A trio of trailblazers in Black and Gold

This year in the annual True/False Film Festival, three University of Missouri students appear as subjects in the much-anticipated documentary “Girls State.”

Anna Chellis, Faith Glasgow and Brooke Taylor, all political science majors at the University of Missouri, are subjects in "Girls State," which will show at the True/False Film Festival this weekend.

Feb. 28, 2024
Contact: Courtney Perrett, 573-882-6217, cperrett@missouri.edu

Fresh off a premiere at Sundance Film Festival, University of Missouri freshmen Anna Chellis, Faith Glasgow and Brooke Taylor are ready to share their big-screen debut with Columbia at True/False Film Festival this weekend.

The students, all political science majors in the Truman School of Government and Public Affairs, are subjects in “Girls State,” the documentary sibling to the hit 2020 film “Boys State.” Both get their titles from American Legion events that feature an annual week-long camp dedicated to high school politics and government.

While the “Boys State” documentary followed a boys camp in Texas, “Girls State” focuses on a group of 17-year-old girls and the establishment of a mock state government during the 2022 event at Lindenwood University in St. Louis. Set up in 1935 by the American Legion, the Girls St­­ate program allows for teenagers to learn about democracy and civil discourse through self-governance.  

For Chellis, Glasgow and Taylor, being featured in the festival’s Show Me title, a festival honor that celebrates the possibilities created by the shared experiences of film, was an experience they described as life changing. As part of the film’s debut, the trio have traveled the country, including recently attending the “Girls State” premiere at Sundance Film Festival.  They said they’re looking forward to welcoming the film home to the state of its inception, which is possible thanks to funding support from the Kinder Institute on Constitutional Democracy.

Directed by “Boys State” filmmakers Amanda McBaine and Jesse Moss, “Girls State” follows seven girls questing to form a government while navigating politics and power.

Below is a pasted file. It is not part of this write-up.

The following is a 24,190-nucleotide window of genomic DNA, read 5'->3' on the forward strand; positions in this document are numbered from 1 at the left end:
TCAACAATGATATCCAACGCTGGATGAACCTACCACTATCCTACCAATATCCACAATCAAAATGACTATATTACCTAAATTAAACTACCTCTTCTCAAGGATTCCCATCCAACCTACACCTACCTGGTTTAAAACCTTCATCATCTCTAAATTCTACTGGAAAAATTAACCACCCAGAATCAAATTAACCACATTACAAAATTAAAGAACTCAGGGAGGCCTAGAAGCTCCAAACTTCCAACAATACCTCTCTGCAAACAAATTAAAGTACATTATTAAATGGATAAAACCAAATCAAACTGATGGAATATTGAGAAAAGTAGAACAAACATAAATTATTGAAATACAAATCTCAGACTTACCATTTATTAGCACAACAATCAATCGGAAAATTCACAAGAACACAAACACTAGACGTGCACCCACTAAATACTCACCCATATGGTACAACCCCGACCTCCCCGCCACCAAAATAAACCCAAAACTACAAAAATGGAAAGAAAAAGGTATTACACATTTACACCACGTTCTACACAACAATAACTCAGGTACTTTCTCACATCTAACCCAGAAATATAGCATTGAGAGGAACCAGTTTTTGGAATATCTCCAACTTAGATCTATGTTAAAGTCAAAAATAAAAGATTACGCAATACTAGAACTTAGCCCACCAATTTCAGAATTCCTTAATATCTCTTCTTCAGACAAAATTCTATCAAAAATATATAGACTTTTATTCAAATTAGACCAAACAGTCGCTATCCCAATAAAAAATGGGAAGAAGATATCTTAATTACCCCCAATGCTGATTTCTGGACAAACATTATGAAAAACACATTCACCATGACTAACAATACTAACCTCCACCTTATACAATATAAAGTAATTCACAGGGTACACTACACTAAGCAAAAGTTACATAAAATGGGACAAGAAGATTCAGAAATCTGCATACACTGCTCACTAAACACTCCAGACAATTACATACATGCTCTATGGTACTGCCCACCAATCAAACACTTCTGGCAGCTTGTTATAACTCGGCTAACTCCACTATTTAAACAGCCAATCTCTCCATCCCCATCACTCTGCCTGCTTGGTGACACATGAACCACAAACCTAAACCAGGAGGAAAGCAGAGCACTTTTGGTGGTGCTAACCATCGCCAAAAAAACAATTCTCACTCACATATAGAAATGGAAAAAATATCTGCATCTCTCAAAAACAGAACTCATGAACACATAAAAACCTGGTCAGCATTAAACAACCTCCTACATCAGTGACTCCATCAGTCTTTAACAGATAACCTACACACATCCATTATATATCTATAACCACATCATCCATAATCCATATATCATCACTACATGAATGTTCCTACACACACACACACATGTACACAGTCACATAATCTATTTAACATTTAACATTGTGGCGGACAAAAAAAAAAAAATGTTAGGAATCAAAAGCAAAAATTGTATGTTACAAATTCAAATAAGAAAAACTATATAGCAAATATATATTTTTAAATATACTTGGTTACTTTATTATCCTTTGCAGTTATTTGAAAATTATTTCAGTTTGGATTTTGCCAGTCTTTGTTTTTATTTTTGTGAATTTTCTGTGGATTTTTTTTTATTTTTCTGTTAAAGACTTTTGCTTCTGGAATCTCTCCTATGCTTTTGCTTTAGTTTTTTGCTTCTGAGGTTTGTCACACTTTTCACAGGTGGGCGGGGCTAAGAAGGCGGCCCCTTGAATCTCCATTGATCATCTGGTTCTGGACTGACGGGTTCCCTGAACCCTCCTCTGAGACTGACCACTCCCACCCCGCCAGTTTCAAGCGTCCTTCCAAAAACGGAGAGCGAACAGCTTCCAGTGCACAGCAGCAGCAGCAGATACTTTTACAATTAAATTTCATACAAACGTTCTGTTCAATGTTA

Lessons from the front lines

While “Boys State” zeroed in on masculinity in America and the tipping point of political success, “Girls State” balances the act of politicking with concern about the issues of the moment.

“The program was a great way to get young people thinking about politics, how they can be involved and how other people think,” said Taylor, a Sikeston, Missouri, native who served as chief justice of the Supreme Court in Girls State. “Because oftentimes when you're in high school, no matter where you are, there are a lot of like-minded people, so you’re not getting to hear from people who think differently from you.”

The documentary highlights the strength and determination of young women as they explore the American political system.

“’Girls State’ really solidified my idea for my future career, and where I wanted to place myself in politics,” said Glasgow, a Kansas City, Missouri, native who ran for Federalist governor in Girls State. “I’m interning at the Missouri capitol, and it’s been a lot of fun. I think Girls State removed me from the political environment that I was situated within in Kansas City and introduced me to different perspectives.”

Their experience at the Girls State workshop, all three students agreed, made the act of coming to college at MU that much more exciting and, ultimately, rewarding for the diversity of viewpoints they knew would await them on campus.

“Coming to Mizzou meant embracing perspectives wildly different from my own,” said Chellis, a St. Louis, Missouri, native who served on the Girls State Supreme Court. “But I decided to come here because Mizzou is a great school with a lot of opportunities, and it’s close to the state capitol. I’m proud of everything I’m a part of here.”

But with all the growth encouraged by the program, there were accompanying challenges. For Taylor, the lessons centered around women as leaders. These lessons were reinforced when she watched the film at its premiere at Sundance Film Festival last month.

“As I was reminiscing about my time at Girls State, I remembered thinking about how I would be perceived,” Taylor said. “Watching the screening, I kept coming back to the fact that there’s no one way to be a woman in leadership. Whether it’s through femininity, strength, being social or reserved, there are many ways to be a powerful woman, and I hope that comes through in the film.”

Poised for a homecoming

Gearing up for the screening of “Girls State” at the True/False Film Festival, Chellis is excited for local crowds to view the film.

“We’re all from very different places in Missouri, so I’m curious about how people here receive the film,” Chellis said. “Viewers at Sundance Film Festival told us the film was eye-opening and gave them hope for the future, and that’s something we’re hoping it does for everyone.”

Although “Girls State” was filmed at Lindenwood University during the summer of 2022, Glasgow, Taylor and Chellis believe the main message of the film applies now as much as it ever has.

“In essence, the documentary prompts critical reflection,” Taylor said. “We all have opinions, but we know that they are based on our different upbringings and the things we’ve experienced throughout our lives that influence our political views. What’s important is that we never stop talking to one another about them.”

Editor's note: From Apple Original Films, “Girls State” streams on Apple TV+ April 5, 2024.

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